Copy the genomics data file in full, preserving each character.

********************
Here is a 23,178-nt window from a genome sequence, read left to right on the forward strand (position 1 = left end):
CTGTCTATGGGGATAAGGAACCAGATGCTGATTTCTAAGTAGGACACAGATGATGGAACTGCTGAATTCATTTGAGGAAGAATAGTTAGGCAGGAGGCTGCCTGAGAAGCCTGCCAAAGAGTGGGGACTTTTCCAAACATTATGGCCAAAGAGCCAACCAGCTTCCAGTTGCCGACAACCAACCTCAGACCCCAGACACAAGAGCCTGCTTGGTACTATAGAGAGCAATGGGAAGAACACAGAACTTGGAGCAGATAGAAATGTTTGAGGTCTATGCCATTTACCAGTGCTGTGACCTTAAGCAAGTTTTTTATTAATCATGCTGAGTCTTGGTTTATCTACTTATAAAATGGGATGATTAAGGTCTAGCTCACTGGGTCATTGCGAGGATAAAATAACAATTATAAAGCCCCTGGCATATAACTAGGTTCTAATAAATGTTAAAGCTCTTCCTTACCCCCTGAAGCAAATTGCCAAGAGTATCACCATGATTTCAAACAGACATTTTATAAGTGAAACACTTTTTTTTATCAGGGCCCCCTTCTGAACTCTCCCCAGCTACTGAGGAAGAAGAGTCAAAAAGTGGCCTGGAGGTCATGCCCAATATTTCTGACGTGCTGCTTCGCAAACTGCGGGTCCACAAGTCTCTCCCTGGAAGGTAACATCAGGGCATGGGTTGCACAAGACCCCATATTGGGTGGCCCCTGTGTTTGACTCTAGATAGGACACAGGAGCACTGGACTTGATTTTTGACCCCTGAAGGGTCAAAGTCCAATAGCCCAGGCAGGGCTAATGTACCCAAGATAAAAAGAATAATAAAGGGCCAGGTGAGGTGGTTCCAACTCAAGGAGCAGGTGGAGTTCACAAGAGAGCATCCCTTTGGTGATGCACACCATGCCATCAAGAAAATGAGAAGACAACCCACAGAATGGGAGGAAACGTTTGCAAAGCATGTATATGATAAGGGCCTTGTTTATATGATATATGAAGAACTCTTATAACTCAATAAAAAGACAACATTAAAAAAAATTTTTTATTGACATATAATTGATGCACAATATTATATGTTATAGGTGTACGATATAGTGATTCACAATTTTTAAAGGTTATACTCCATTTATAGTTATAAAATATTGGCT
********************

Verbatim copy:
Here is a 23,178-nt window from a genome sequence, read left to right on the forward strand (position 1 = left end):
CTGTCTATGGGGATAAGGAACCAGATGCTGATTTCTAAGTAGGACACAGATGATGGAACTGCTGAATTCATTTGAGGAAGAATAGTTAGGCAGGAGGCTGCCTGAGAAGCCTGCCAAAGAGTGGGGACTTTTCCAAACATTATGGCCAAAGAGCCAACCAGCTTCCAGTTGCCGACAACCAACCTCAGACCCCAGACACAAGAGCCTGCTTGGTACTATAGAGAGCAATGGGAAGAACACAGAACTTGGAGCAGATAGAAATGTTTGAGGTCTATGCCATTTACCAGTGCTGTGACCTTAAGCAAGTTTTTTATTAATCATGCTGAGTCTTGGTTTATCTACTTATAAAATGGGATGATTAAGGTCTAGCTCACTGGGTCATTGCGAGGATAAAATAACAATTATAAAGCCCCTGGCATATAACTAGGTTCTAATAAATGTTAAAGCTCTTCCTTACCCCCTGAAGCAAATTGCCAAGAGTATCACCATGATTTCAAACAGACATTTTATAAGTGAAACACTTTTTTTTATCAGGGCCCCCTTCTGAACTCTCCCCAGCTACTGAGGAAGAAGAGTCAAAAAGTGGCCTGGAGGTCATGCCCAATATTTCTGACGTGCTGCTTCGCAAACTGCGGGTCCACAAGTCTCTCCCTGGAAGGTAACATCAGGGCATGGGTTGCACAAGACCCCATATTGGGTGGCCCCTGTGTTTGACTCTAGATAGGACACAGGAGCACTGGACTTGATTTTTGACCCCTGAAGGGTCAAAGTCCAATAGCCCAGGCAGGGCTAATGTACCCAAGATAAAAAGAATAATAAAGGGCCAGGTGAGGTGGTTCCAACTCAAGGAGCAGGTGGAGTTCACAAGAGAGCATCCCTTTGGTGATGCACACCATGCCATCAAGAAAATGAGAAGACAACCCACAGAATGGGAGGAAACGTTTGCAAAGCATGTATATGATAAGGGCCTTGTTTATATGATATATGAAGAACTCTTATAACTCAATAAAAAGACAACATTAAAAAAAATTTTTTATTGACATATAATTGATGCACAATATTATATGTTATAGGTGTACGATATAGTGATTCACAATTTTTAAAGGTTATACTCCATTTATAGTTATAAAATATTGGCT